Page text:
An extremely deadly toxic gas, carbon monoxide has no color or smell, making it difficult to detect without the use of a sophisticated detection system. Whether a leak occurs in a small confined space or a larger manufacturing area or lab, the results can be tragic within minutes. As a result, many buildings require carbon dioxide gas detectors be installed near confined spaces, in warehouses, and next to pipes, valves, and equipment where these leaks may develop. Due to their importance, companies actively seek out as much information as possible regarding these systems. To know what you should look for in a detector and where best to have them installed, here are some helpful tips.
When a gas buildup of this nature occurs, it is crucial the carbon dioxide detectors be equipped with alarm systems that can work in a multitude of different work environments. Because of this, most detection systems have sirens, flashing lights, and strobes that can work in confined spaces, large industrial plants, and many other work settings. Since workers facing these situations will only have a matter of minutes to take the necessary safety precautions, alarm systems will ultimately make the difference between life and death in these instances.
When a dangerous gas buildup occurs, time will be of the essence. However, since people will be located in many different areas, being able to scan all sections of an area simultaneously can often save precious seconds needed for evacuations. Because of this, many facilities now use multi-location CO2 sensors. Able to be placed in a central location, these sensors constantly scan a wide area for toxic gas buildups. Once a small amount of gas is detected that appears to be getting worse, the monitoring system will transmit the data to engineers for immediate analysis.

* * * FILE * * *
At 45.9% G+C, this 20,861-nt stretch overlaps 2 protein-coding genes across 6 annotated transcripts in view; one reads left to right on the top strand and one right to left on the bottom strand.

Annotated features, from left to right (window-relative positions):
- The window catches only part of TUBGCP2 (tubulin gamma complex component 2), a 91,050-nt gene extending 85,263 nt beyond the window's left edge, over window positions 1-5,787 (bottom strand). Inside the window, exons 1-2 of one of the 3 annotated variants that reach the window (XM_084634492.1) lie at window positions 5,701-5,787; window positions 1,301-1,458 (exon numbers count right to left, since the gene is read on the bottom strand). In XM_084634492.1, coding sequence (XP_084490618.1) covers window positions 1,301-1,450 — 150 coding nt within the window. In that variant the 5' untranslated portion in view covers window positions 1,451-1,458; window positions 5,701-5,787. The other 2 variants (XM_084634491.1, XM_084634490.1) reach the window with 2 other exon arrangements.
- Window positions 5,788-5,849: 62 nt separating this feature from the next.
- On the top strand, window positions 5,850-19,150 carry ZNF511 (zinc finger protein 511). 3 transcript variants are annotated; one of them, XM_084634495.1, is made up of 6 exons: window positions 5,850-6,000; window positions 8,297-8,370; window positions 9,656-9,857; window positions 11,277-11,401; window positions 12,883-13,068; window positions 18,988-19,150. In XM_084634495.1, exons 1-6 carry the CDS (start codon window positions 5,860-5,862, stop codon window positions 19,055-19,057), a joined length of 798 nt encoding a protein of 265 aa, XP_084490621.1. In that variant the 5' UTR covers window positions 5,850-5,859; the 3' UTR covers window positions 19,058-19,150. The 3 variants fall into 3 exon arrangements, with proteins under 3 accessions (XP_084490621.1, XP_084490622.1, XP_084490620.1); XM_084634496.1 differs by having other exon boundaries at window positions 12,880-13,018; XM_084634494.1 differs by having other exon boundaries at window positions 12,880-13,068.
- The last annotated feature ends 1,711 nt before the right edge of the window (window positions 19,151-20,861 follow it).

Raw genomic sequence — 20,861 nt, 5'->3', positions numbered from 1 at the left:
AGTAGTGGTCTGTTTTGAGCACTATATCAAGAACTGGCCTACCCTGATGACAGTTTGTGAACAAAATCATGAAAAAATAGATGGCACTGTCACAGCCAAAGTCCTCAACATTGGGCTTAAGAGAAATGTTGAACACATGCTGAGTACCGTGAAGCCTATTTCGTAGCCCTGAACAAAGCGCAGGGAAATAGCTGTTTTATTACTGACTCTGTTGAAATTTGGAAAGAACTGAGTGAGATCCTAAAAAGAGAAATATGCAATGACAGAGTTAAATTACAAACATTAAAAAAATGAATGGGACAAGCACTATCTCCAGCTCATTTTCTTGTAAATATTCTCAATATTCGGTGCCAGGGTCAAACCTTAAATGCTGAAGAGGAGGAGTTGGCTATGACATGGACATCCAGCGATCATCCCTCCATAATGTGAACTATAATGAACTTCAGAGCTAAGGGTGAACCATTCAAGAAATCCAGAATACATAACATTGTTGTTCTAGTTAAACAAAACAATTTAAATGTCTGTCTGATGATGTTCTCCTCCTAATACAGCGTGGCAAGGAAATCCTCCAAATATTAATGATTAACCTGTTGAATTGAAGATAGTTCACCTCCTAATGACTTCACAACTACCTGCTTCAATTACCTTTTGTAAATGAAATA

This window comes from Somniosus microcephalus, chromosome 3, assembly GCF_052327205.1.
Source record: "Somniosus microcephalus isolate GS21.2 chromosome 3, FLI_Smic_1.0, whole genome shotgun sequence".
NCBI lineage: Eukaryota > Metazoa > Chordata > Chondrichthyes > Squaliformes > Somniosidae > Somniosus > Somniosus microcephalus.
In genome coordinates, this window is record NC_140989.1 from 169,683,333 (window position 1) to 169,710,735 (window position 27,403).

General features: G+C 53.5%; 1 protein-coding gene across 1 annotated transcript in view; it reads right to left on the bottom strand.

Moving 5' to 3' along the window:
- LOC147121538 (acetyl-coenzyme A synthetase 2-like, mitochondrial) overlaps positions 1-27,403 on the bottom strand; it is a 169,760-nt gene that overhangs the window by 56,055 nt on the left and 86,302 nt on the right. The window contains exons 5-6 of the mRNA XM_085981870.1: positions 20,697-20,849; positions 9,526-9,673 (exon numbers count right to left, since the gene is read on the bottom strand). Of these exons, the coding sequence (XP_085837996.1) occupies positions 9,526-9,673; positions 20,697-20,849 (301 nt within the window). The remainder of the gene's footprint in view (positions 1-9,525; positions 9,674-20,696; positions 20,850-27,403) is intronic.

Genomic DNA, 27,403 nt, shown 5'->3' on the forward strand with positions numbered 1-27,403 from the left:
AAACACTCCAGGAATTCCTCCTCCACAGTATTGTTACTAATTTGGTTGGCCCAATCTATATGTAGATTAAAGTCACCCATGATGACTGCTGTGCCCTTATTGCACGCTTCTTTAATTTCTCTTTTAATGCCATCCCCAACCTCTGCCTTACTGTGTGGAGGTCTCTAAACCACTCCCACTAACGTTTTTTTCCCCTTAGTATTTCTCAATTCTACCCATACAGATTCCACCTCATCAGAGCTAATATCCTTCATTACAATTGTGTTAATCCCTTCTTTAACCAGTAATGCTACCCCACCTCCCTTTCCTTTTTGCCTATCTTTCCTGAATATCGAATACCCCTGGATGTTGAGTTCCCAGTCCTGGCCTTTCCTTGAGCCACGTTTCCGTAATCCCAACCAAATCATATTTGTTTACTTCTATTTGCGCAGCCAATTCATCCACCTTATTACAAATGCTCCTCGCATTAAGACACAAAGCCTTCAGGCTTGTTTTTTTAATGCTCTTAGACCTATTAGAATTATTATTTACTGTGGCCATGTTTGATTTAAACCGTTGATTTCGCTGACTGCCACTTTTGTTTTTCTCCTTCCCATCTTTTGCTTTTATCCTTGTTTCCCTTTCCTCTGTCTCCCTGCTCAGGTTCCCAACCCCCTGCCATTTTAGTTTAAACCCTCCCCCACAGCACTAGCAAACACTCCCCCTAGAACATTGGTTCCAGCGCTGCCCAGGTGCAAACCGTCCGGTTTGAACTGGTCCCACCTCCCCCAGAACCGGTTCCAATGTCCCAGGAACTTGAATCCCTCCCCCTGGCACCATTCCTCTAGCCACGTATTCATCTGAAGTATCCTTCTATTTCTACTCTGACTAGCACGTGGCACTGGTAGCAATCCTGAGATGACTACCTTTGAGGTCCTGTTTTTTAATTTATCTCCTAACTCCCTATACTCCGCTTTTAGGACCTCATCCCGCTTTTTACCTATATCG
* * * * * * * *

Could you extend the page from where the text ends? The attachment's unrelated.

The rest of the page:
In many cases, a lethal gas buildup will happen in a confined space, warehouse, or other out-of-the-way setting where there may be only one or two employees. In these cases, the results are often tragic. In many instances, the reason behind a needless tragedy is a lack of sufficient monitoring devices in these isolated areas. To guard against this, more and more companies now choose to invest in portable CO2 meters. By giving these to engineers, technicians, supervisors, and other personnel who will be working in these areas, it then becomes possible to accurately and reliably monitor confined spaces and warehouses. Considered very affordable for most companies, these portable monitoring devices can link to mobile devices via wireless technology, allowing the real-time data to be sent to tablets, laptops, or smartphones for immediate analysis by on or off-site personnel.
Due to the important role a carbon dioxide detector can play in keeping employees safe from an unexpected and undetectable toxic gas buildup, companies now make these detectors part of their industrial safety programs. To get more information about how these detectors can help your company, fill the contact form or speak to an Applications Engineer by calling 409-927-2980.